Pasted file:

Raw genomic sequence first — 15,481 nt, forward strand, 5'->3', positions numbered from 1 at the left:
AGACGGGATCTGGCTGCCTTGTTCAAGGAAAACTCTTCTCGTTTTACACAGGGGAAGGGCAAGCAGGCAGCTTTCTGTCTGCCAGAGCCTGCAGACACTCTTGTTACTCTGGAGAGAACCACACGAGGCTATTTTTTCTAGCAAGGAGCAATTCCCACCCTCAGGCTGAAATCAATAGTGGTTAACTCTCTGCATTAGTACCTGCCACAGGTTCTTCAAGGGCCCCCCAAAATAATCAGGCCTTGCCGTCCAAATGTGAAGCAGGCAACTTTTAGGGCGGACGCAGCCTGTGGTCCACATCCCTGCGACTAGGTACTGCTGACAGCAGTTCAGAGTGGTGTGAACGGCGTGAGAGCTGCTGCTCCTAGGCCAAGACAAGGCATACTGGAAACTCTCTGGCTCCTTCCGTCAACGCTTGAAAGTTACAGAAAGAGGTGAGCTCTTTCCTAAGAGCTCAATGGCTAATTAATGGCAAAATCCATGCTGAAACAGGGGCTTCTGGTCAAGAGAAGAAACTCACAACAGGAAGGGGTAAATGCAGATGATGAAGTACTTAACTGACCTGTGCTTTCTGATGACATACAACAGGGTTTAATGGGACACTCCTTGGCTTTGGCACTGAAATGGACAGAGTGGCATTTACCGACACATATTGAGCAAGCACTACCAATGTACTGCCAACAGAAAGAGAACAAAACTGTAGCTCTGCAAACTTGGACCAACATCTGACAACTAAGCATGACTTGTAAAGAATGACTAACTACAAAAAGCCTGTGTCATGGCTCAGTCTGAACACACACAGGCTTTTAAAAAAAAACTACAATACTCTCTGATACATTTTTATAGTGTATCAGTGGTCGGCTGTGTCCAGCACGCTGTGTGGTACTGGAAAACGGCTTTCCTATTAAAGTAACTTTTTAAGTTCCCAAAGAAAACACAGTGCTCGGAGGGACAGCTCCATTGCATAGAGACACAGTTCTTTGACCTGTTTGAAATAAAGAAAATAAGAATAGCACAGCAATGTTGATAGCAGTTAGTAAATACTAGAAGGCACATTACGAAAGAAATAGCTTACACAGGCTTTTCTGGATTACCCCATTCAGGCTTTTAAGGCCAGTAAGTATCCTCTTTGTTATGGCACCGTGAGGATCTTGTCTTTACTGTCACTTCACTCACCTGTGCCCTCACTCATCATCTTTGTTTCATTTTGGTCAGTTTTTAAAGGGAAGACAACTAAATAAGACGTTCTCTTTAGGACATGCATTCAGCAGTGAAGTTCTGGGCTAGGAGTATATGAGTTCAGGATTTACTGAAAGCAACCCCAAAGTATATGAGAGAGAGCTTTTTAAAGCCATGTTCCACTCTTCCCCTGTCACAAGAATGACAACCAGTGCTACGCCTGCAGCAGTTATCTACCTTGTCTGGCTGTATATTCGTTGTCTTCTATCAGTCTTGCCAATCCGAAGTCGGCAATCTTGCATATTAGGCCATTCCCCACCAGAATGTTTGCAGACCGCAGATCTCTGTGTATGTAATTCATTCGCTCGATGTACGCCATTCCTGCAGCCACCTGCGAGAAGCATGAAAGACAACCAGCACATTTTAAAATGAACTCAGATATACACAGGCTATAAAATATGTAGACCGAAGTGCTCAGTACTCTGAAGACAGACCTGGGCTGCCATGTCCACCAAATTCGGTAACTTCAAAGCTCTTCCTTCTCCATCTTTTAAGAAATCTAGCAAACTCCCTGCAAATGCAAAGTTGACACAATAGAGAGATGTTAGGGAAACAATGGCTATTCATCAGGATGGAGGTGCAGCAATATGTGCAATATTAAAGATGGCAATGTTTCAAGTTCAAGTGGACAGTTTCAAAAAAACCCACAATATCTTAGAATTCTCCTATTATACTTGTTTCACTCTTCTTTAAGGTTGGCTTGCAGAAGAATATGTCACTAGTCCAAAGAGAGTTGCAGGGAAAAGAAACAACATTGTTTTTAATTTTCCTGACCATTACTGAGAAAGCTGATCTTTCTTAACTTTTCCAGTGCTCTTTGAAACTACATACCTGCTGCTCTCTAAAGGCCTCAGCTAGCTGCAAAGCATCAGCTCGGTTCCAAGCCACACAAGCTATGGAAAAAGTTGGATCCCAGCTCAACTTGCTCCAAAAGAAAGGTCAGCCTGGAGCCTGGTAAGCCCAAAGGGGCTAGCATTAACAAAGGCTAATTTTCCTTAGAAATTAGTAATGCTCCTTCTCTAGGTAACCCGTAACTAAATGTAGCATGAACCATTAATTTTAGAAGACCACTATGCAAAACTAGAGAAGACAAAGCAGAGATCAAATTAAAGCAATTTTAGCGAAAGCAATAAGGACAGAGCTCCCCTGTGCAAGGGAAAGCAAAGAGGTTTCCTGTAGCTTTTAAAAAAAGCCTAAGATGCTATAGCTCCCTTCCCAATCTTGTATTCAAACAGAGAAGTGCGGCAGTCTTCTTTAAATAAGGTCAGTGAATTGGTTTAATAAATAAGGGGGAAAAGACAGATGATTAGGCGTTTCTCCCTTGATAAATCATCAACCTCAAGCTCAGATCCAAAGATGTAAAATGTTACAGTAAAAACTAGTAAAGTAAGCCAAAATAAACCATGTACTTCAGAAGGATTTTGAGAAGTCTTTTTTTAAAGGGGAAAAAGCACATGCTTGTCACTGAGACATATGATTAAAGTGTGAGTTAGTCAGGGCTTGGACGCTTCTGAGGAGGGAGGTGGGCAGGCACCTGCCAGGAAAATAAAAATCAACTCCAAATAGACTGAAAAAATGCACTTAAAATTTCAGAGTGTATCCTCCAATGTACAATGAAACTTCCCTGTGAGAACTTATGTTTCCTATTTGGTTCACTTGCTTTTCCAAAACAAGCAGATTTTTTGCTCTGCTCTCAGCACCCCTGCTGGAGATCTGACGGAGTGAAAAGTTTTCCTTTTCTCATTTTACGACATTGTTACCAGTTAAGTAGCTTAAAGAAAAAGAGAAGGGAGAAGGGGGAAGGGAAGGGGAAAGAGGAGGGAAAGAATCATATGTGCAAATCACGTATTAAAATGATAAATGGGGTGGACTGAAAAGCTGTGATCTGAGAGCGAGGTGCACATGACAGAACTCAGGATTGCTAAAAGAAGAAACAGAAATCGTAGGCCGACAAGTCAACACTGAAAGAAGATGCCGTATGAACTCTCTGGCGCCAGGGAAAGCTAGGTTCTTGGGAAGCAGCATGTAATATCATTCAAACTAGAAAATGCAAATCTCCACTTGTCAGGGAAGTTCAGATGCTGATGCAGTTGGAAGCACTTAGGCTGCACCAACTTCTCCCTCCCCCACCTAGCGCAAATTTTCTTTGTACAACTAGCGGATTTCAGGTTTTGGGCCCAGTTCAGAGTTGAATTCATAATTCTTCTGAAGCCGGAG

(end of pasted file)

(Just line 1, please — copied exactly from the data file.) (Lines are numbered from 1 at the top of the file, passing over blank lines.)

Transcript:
Raw genomic sequence first — 15,481 nt, forward strand, 5'->3', positions numbered from 1 at the left: